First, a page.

French president (photo) remarks that the Republic of Ireland should hold a new referendum on the Lisbon Treaty made Irish ministers react robustly. Michael Martin, Ireland foreign minister said that his country would not be bullied.
“It is far, far too early to be talking about a referendum or about some specific policy to go forward”, said Dick Roche, European Affairs Minister.
On Monday, Nicolas Sarkozy, French president, will visit Dublin, looking for a way ahead, after the EU treaty has been rejected by Irish noters on 12 June.
The EU’s six-month rotating presidency is currently held by France, which is keen to resolve the Lisbon Treaty stumbling block before the end of its presidency.
“The Irish will have to vote again”, Mr Sarkozy was quoted as saying on Tuesday, while speaking to deputies from his conservative UMP party in Paris.
Ireland was the only one of 27 EU member states to hold a referendum on the treaty, aimed at streamlining EU institutions in order to improve decision-making in the enlarged bloc. To take effect, the treaty has to be ratified by all 27 states.
To critics, the Lisbon Treaty is a further evidence of a federalist, pro-integration agenda, at work in the EU.
During his visit to Dublin, president Sarkozy would be “in listening mode”, said Mr Martin.
“We’re not entertaining any prospect or any bullying from anybody”, he said. “We’ll be looking at it from an Irish perspective and what’s in the best interests of Ireland.”
“We don’t want to have a row with Mr Sarkozy”, a senior Irish government source told the BBC, adding that the government “does not know exactly what Mr Sarkozy said [to UMP deputies]“.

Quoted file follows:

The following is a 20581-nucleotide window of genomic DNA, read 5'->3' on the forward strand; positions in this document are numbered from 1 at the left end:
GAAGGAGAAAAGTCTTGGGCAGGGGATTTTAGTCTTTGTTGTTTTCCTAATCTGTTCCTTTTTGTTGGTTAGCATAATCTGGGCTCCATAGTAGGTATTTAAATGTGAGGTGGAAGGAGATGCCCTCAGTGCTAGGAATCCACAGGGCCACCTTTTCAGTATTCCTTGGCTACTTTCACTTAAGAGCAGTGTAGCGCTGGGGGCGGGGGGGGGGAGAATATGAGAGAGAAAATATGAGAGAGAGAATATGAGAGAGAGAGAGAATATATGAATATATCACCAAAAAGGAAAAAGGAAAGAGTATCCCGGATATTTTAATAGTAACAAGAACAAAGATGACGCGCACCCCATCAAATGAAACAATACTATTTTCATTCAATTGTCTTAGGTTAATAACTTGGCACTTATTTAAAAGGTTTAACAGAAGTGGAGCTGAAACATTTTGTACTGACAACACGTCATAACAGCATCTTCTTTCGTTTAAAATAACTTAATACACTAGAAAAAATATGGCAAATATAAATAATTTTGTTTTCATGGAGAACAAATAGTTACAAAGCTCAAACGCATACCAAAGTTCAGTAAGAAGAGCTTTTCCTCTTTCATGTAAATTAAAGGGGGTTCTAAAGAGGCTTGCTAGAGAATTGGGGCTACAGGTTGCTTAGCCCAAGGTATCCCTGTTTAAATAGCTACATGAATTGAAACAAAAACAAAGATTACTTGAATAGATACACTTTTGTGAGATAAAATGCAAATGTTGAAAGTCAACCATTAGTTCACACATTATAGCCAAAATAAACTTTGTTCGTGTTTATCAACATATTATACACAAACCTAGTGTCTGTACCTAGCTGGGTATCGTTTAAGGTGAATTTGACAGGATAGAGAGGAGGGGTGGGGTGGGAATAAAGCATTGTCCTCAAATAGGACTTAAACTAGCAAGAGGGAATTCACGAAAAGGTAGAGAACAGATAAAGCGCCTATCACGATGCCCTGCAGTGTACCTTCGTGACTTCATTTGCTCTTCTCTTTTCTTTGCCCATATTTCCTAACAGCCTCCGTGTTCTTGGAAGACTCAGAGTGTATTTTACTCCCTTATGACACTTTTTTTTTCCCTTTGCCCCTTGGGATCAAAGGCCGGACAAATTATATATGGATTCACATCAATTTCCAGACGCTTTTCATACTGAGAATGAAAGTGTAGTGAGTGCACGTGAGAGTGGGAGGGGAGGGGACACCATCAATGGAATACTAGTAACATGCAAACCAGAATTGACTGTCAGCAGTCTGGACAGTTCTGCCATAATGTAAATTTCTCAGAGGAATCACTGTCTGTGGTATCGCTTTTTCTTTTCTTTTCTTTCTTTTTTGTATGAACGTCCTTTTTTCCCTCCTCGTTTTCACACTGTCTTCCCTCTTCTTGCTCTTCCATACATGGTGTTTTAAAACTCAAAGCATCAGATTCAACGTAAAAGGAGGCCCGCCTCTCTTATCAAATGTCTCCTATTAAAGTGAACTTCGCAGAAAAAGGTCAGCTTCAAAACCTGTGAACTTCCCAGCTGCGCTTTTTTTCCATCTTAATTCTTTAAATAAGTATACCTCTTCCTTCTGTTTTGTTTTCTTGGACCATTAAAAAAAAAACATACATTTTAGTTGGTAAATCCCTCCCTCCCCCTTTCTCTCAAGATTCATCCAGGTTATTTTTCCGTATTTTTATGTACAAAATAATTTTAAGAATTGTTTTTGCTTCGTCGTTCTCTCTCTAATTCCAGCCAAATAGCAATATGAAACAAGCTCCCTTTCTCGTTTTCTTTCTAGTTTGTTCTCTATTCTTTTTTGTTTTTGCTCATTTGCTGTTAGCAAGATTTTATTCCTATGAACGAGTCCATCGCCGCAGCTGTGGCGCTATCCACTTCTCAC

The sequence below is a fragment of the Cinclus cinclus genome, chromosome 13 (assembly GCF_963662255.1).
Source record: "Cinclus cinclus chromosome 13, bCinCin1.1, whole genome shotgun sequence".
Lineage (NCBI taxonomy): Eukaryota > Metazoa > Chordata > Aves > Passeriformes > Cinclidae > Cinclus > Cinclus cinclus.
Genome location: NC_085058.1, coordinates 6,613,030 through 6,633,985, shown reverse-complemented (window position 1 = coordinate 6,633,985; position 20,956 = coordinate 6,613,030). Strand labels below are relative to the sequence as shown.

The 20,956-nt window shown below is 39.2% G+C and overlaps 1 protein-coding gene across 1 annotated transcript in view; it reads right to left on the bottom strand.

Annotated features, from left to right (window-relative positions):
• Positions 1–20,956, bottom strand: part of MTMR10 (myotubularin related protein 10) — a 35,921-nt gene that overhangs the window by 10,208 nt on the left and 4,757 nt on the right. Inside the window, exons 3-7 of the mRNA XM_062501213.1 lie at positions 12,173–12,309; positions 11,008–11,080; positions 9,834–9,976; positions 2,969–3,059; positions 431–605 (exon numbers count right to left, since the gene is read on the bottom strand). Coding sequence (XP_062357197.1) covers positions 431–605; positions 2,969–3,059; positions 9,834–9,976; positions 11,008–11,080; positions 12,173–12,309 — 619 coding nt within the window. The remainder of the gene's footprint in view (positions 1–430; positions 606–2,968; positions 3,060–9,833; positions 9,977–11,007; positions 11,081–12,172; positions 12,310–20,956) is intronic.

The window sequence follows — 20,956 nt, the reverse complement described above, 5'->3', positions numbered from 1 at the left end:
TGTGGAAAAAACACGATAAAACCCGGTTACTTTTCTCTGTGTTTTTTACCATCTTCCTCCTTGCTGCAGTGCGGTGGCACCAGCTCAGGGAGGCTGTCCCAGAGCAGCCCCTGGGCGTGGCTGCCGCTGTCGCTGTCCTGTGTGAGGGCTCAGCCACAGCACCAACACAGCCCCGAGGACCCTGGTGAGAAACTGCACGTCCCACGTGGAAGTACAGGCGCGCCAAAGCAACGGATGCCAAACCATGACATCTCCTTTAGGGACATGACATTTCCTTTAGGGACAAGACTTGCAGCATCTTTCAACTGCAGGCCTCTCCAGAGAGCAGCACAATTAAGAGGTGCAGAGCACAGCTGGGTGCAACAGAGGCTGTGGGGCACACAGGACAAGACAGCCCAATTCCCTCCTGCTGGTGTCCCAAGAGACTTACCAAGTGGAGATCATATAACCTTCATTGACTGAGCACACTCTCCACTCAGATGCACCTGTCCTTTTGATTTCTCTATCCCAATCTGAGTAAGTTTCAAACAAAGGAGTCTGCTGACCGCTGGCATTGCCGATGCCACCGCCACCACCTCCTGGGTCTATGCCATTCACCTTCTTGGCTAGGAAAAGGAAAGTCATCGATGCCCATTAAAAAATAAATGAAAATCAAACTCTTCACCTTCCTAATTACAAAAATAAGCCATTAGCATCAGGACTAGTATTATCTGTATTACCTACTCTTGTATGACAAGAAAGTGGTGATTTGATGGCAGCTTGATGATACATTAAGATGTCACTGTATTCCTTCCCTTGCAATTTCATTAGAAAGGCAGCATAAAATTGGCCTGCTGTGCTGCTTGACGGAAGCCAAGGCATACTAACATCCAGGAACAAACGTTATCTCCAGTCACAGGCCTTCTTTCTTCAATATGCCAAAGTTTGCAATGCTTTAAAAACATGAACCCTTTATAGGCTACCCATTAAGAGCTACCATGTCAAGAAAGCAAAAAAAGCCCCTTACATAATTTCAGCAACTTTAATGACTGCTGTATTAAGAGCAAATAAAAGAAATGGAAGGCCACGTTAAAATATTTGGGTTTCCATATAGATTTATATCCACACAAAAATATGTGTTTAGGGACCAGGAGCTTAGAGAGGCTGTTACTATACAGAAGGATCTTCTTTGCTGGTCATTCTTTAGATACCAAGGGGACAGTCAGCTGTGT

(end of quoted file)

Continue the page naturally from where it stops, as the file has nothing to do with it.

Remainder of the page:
But some Irish politicians were sharply critical of President Sarkozy. Eamon Gilmore, opposition Labour Party leader, said that the French leader had “seriously put his foot in it”.
And Sinn Fein’s Aengus O Snodaigh called Mr Sarkozy’s comments “deeply insulting” to the Irish people.
Last month, EU leaders agreed that after analysing the reasons for the No vote, the Irish government would present its ideas on the treaty at the next EU summit, in October.
Brian Cowen ‘photo, from topnews.in), Irish prime minister, said in New York on Tuesday that the “implications and consequences” of the Irish No vote would have to be discussed in detail.
‘At the start of the process’
“It is not simply a matter internally, there is also the wider issue of discussing with colleagues within the European Union how they see things as well… we are at the start of a process here, rather than at the end”, Mr Cowen said.
While speaking on France 2 television, president Sarkozy’s close aide Henri Guaino, said that it was “one of the solutions” to ask the Irish to vote again, though he added that in that case, the text of the treaty would “probably … not be quite the same”.
He stressed that Mr Sarkozy’s remark about a fresh Irish vote was “not an official statement”.
As Ireland is a country extremely sensitive to anything that can be construed as bullying from its bigger European neighbours, French president’s difficulty is to find a way to sell the idea of a second referendum in Ireland, reports Hugh Schofield in Paris.
Currently, the EU is operating under the Nice Treaty, which was first rejected by Irish voters in 2001, before being accepted just over a year later, in a referendum re-run.
But after the EU constitution debacle in 2005, it is harder to re-run the Lisbon Treaty. In 2005, the constitution has been rejected by French and Dutch voters in 2005, and the EU decided against putting the constitution to another vote.